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Geology and ground-water resources of the lower Bighorn Valley, Montana

Water Supply Paper 1876

By:
,

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Abstract

The Bighorn River has incised a deep, broad valley in Cretaceous strata along its 65-mile lower reach below the mouth of Bighorn Canyon in south-central Montana. It ceased downcutting at six different levels 100-200 feet apart, widening its flood plain and alluviating each level with about 30 feet of sandy gravel. These deposits are the only economic source of ground water in large areas of the valley where the underlying bedrock consists of relatively impermeable shale to great depths. Ground water in the alluvium is hard and in the irrigated lowlands is highly mineralized at those places where drainage is slow and discharge by evapotranspiration is great. Three bedrock sandstone aquifers are present at moderate depths along three separate reaches of the valley. The sandstones yield soft, moderately to highly mineralized water that contains a high percent sodium. Wells in alluvial gravel of the irrigated lowlands can yield 100 gallons per minute at many places because the alluvium is fairly permeable and is readily recharged by infiltration of applied irrigation water, canal seepage, and ground water moving into the lowlands from the alluvium of tributary coulees. Seepage from the Two Leggins Canal in the central area probably is large. Alluvial gravel deposits have been mantled by thick alluvial and colluvial deposits of silty clay or silt that thin riverward. These fine-grained deposits drain slowly and confine ground water in alluvial gravel under artesian pressure at many places in the irrigated lowlands of the central and southern areas. The piezometric surface is close to the land surface at many places in the central area, and capillary rise and evapotranspiration in waterlogged ground has produced agriculturally harmful alkali deposits. Waterlogging of presently irrigated land in the central area will become more widespread if irrigation is extended to higher terraces to the west unless drainage ditches are installed along the base of high-terrace alluvium to intercept increased seepage and spring discharge. Additional provisions also may be required to intercept water moving through the alluvium of coulees.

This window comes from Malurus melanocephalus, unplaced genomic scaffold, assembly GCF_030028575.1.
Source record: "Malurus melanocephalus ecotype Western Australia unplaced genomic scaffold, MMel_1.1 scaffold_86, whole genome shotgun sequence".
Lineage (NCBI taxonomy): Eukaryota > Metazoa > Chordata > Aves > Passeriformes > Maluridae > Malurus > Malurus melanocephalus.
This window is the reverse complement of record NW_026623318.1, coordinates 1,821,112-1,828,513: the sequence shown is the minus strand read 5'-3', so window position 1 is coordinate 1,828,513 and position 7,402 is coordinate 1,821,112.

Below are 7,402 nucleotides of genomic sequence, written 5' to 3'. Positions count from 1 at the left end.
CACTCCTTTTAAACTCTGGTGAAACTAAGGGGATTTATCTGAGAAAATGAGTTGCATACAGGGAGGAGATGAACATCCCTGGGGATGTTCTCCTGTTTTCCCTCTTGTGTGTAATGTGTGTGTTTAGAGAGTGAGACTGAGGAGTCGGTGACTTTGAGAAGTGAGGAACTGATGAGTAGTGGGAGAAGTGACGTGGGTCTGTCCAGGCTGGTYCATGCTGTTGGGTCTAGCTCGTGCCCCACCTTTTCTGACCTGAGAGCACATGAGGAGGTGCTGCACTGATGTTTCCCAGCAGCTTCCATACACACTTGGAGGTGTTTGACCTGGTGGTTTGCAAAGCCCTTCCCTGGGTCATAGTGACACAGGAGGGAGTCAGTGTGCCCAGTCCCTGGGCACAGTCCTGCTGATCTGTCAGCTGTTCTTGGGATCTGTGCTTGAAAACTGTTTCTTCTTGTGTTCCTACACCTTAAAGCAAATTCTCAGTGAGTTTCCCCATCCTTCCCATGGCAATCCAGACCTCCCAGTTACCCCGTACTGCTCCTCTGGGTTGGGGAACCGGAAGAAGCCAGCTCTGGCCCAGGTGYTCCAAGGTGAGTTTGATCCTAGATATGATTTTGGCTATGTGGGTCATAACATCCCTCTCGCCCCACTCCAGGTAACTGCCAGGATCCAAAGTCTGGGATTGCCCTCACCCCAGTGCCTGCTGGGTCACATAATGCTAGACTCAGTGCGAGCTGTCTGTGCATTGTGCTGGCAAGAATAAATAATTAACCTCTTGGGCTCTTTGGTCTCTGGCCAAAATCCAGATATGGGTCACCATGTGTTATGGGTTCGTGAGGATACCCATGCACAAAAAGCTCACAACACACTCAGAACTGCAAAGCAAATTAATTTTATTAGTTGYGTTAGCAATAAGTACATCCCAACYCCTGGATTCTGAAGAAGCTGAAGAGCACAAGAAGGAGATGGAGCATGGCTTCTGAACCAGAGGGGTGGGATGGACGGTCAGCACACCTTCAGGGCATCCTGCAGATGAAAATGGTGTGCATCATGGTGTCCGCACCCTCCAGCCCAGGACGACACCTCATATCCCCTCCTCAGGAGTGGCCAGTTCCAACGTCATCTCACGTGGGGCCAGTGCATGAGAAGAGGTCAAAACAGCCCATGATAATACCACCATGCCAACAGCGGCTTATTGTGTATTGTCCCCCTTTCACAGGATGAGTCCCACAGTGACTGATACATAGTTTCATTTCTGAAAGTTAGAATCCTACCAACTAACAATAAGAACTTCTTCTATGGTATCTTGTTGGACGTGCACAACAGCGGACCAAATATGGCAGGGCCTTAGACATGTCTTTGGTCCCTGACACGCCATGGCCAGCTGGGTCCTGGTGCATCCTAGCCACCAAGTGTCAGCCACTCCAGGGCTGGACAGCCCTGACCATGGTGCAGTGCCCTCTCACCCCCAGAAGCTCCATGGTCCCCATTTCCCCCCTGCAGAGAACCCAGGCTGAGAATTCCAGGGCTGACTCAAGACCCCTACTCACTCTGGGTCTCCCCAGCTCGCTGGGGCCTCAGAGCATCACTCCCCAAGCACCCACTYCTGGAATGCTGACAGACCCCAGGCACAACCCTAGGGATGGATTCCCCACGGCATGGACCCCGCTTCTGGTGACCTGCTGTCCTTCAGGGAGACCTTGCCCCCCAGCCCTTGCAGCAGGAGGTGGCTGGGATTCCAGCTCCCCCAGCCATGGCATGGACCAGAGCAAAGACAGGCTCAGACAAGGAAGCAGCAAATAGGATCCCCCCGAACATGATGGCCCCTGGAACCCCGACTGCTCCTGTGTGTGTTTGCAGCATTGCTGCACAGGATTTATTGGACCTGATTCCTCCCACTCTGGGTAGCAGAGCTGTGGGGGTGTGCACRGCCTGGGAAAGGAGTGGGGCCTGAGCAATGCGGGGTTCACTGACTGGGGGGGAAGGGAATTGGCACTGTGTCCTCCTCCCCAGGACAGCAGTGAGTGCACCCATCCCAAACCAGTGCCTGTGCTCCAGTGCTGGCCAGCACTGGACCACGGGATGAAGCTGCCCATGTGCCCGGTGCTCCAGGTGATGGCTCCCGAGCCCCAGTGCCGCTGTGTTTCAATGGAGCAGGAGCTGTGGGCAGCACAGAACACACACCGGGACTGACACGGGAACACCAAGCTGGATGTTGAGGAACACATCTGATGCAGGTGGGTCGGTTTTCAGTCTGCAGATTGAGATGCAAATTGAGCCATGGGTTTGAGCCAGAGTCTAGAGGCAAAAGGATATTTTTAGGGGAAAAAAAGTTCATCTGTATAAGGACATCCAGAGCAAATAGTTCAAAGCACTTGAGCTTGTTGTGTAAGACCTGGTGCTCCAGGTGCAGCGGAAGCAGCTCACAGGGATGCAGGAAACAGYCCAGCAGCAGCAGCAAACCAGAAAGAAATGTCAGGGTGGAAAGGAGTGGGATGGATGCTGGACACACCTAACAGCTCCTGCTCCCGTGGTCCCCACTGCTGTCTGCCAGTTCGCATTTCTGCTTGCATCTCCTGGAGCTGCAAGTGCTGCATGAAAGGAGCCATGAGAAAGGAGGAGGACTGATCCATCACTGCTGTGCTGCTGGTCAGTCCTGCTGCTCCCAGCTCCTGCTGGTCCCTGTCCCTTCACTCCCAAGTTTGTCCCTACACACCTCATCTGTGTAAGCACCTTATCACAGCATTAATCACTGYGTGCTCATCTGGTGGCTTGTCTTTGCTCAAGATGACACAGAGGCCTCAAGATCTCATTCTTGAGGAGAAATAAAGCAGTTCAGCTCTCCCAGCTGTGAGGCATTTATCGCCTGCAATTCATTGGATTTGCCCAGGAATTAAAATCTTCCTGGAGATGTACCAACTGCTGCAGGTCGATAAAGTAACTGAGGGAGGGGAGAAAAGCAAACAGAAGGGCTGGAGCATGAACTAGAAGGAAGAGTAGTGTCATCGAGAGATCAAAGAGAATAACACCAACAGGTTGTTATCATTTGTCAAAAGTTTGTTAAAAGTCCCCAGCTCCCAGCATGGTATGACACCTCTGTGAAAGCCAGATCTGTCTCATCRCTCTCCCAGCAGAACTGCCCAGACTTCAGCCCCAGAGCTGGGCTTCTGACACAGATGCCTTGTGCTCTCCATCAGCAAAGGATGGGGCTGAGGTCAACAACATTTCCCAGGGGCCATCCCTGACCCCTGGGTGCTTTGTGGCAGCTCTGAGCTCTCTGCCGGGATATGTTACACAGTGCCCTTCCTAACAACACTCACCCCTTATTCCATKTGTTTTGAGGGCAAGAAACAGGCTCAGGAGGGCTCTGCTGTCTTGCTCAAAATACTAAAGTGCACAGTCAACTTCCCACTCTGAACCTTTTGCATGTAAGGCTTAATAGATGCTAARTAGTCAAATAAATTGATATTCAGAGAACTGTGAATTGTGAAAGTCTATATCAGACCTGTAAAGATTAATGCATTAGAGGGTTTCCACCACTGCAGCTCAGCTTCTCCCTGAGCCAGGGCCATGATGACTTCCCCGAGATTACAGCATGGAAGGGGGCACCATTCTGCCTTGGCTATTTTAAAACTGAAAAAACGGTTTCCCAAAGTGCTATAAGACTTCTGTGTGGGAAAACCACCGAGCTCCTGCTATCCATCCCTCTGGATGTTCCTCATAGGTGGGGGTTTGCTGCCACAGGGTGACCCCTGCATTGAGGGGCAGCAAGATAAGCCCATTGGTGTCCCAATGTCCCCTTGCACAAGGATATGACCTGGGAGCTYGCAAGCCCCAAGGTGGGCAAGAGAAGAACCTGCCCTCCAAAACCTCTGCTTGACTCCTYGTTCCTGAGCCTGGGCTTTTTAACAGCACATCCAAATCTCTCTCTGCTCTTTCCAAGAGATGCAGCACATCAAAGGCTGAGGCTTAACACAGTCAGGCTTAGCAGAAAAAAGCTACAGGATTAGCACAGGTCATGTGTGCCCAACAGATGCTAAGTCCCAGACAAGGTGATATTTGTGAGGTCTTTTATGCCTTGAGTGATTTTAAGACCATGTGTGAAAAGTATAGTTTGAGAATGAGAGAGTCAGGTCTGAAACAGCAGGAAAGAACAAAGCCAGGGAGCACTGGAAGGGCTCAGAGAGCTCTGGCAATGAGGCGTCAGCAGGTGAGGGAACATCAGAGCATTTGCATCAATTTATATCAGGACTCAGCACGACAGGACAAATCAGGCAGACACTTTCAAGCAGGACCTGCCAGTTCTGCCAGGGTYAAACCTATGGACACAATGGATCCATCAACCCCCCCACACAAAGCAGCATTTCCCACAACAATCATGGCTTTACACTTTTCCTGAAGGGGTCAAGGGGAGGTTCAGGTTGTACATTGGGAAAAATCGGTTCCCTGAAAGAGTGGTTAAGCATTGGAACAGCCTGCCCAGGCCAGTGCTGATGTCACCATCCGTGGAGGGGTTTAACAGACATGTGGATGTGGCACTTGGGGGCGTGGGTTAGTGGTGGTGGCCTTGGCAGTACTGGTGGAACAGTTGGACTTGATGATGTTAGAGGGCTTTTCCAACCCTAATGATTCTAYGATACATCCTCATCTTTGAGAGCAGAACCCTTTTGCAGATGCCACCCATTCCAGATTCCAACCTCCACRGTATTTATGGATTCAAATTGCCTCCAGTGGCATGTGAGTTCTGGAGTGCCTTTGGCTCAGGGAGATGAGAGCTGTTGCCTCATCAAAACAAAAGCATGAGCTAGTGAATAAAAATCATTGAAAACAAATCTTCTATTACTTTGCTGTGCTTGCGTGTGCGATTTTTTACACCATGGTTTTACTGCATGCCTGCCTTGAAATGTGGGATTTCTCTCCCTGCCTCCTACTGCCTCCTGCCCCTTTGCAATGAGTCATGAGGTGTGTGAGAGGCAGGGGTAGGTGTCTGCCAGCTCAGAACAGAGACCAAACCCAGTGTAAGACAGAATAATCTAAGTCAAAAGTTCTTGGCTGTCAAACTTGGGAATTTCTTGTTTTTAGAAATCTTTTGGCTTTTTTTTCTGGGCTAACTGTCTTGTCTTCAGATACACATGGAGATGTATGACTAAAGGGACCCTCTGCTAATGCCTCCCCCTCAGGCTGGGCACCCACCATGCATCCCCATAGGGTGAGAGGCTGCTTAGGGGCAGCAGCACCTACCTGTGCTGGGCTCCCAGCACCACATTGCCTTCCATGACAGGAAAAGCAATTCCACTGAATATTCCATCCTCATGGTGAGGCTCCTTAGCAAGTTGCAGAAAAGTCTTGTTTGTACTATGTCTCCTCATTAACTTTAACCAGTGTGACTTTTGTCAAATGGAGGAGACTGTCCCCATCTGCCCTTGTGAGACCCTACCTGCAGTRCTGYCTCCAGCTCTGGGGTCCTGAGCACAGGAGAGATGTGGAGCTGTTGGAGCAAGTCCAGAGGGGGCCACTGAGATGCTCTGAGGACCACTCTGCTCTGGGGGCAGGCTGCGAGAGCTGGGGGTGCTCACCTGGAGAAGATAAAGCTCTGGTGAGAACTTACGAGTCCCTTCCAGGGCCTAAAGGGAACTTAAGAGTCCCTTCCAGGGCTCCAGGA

Additional Publication Details

Publication type:
Report
Publication Subtype:
USGS Numbered Series
Title:
Geology and ground-water resources of the lower Bighorn Valley, Montana
Series title:
Water Supply Paper
Series number:
1876
Edition:
-
Year Published:
1968
Language:
ENGLISH
Publisher:
Geological Survey; for sale by the Supt. of Docs.] U.S. Govt. Print. Off.,
Description:
v, 39 p. :illus., maps (1 fold. col. in pocket) ;24 cm.